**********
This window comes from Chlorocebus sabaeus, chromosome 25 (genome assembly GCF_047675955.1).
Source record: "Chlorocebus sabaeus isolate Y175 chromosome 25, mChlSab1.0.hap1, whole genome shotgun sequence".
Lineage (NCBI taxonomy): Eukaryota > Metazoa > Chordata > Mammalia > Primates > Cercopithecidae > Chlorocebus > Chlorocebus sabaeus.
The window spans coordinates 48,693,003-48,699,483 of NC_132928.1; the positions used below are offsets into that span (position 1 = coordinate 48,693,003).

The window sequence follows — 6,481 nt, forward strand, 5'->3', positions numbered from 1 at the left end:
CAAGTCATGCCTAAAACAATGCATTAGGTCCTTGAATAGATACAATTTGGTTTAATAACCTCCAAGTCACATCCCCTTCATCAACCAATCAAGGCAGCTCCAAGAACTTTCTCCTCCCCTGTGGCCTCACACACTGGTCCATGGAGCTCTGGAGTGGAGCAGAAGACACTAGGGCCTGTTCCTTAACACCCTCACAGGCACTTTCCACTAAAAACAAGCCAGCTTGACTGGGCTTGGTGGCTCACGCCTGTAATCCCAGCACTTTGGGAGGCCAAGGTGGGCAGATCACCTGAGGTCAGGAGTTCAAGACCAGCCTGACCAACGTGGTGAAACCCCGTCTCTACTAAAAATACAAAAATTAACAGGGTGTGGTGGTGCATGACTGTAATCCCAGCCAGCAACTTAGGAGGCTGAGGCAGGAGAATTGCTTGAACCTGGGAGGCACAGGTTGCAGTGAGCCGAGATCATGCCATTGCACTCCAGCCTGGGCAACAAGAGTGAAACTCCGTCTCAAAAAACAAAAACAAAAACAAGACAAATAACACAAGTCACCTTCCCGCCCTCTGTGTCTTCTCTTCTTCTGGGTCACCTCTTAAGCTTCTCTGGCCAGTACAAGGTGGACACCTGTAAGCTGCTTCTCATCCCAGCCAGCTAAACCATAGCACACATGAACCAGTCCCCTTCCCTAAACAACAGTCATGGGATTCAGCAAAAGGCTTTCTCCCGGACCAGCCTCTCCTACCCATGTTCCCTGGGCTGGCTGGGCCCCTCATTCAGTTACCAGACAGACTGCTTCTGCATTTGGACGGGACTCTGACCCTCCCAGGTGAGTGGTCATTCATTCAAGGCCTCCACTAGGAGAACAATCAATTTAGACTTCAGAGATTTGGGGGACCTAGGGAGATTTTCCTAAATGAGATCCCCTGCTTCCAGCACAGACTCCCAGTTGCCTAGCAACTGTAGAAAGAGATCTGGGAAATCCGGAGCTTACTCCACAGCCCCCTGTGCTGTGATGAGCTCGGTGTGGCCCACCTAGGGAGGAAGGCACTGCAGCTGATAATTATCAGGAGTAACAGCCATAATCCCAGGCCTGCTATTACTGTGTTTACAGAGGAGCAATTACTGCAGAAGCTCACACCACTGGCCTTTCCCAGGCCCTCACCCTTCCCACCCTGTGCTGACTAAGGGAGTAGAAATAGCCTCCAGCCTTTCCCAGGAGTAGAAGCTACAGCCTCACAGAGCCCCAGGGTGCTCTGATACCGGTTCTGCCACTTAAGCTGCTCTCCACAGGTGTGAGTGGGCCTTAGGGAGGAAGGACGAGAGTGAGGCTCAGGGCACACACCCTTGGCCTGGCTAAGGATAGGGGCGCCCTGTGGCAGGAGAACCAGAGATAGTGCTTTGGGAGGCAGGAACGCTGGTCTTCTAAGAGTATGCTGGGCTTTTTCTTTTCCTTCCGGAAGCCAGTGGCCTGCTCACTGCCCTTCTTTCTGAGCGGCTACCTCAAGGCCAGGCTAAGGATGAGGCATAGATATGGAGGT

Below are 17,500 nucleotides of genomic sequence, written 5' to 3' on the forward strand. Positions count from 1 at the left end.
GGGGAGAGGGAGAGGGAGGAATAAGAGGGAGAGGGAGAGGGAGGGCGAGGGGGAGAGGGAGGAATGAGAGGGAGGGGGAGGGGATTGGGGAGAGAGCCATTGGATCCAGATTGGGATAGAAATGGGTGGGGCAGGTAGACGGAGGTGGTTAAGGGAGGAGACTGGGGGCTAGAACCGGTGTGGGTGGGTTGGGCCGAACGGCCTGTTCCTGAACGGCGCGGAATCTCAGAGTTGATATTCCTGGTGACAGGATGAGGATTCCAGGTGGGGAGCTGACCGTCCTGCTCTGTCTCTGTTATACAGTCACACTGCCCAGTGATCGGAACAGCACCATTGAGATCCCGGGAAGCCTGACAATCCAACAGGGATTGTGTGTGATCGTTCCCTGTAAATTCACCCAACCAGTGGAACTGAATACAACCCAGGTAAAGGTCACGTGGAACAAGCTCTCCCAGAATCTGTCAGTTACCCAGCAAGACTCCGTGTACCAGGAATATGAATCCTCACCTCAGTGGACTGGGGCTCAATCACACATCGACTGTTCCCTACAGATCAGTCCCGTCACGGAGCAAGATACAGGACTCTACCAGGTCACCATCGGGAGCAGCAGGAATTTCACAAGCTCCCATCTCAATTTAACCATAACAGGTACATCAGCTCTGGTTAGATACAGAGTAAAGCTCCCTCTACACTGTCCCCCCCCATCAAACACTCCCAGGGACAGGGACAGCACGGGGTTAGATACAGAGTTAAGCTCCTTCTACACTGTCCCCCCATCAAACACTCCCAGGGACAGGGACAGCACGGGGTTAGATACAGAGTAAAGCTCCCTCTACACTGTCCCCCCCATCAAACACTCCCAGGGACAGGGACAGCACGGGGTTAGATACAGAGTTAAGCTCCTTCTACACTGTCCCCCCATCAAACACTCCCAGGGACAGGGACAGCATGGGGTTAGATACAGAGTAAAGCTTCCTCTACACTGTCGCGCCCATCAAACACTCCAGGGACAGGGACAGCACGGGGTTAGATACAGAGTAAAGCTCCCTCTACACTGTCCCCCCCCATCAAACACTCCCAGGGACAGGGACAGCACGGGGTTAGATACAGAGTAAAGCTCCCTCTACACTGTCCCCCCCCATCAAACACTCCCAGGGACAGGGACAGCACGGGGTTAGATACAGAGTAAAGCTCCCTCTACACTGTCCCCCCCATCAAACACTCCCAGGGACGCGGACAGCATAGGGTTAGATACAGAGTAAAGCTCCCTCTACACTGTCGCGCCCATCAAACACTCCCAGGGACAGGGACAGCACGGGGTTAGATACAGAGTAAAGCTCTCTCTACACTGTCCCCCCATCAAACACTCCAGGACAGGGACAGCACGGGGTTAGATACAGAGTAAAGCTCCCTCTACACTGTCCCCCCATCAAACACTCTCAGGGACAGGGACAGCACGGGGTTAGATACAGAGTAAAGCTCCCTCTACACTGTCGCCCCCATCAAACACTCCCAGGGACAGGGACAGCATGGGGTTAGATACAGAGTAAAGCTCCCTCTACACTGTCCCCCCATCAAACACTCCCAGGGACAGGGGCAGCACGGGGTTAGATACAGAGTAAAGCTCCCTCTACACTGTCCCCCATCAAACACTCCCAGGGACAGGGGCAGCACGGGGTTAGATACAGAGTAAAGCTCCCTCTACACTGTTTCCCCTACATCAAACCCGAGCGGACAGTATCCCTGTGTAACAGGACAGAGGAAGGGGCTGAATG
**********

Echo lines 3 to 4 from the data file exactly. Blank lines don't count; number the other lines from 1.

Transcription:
Lineage (NCBI taxonomy): Eukaryota > Metazoa > Chordata > Mammalia > Primates > Cercopithecidae > Chlorocebus > Chlorocebus sabaeus.
The window spans coordinates 48,693,003-48,699,483 of NC_132928.1; the positions used below are offsets into that span (position 1 = coordinate 48,693,003).